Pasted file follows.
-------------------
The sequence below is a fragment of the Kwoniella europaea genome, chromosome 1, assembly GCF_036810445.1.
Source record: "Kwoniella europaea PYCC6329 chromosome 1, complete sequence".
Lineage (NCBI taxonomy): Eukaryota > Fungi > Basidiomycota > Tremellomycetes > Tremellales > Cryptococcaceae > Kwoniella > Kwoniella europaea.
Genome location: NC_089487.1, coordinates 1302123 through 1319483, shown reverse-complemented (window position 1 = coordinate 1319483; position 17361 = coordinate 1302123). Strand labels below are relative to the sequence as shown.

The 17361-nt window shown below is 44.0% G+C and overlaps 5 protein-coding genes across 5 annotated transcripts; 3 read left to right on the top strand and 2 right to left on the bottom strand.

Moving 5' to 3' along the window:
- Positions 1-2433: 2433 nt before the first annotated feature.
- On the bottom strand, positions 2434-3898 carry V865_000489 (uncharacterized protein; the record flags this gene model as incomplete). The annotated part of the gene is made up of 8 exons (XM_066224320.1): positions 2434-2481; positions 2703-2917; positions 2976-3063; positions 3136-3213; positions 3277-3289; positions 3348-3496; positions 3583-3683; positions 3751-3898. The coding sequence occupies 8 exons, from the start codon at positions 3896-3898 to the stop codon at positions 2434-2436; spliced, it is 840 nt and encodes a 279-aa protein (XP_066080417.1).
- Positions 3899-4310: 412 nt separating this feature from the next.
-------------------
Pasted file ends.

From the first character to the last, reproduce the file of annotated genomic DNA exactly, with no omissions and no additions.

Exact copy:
The sequence below is a fragment of the Kwoniella europaea genome, chromosome 1, assembly GCF_036810445.1.
Source record: "Kwoniella europaea PYCC6329 chromosome 1, complete sequence".
Lineage (NCBI taxonomy): Eukaryota > Fungi > Basidiomycota > Tremellomycetes > Tremellales > Cryptococcaceae > Kwoniella > Kwoniella europaea.
Genome location: NC_089487.1, coordinates 1302123 through 1319483, shown reverse-complemented (window position 1 = coordinate 1319483; position 17361 = coordinate 1302123). Strand labels below are relative to the sequence as shown.

The 17361-nt window shown below is 44.0% G+C and overlaps 5 protein-coding genes across 5 annotated transcripts; 3 read left to right on the top strand and 2 right to left on the bottom strand.

Moving 5' to 3' along the window:
- Positions 1-2433: 2433 nt before the first annotated feature.
- On the bottom strand, positions 2434-3898 carry V865_000489 (uncharacterized protein; the record flags this gene model as incomplete). The annotated part of the gene is made up of 8 exons (XM_066224320.1): positions 2434-2481; positions 2703-2917; positions 2976-3063; positions 3136-3213; positions 3277-3289; positions 3348-3496; positions 3583-3683; positions 3751-3898. The coding sequence occupies 8 exons, from the start codon at positions 3896-3898 to the stop codon at positions 2434-2436; spliced, it is 840 nt and encodes a 279-aa protein (XP_066080417.1).
- Positions 3899-4310: 412 nt separating this feature from the next.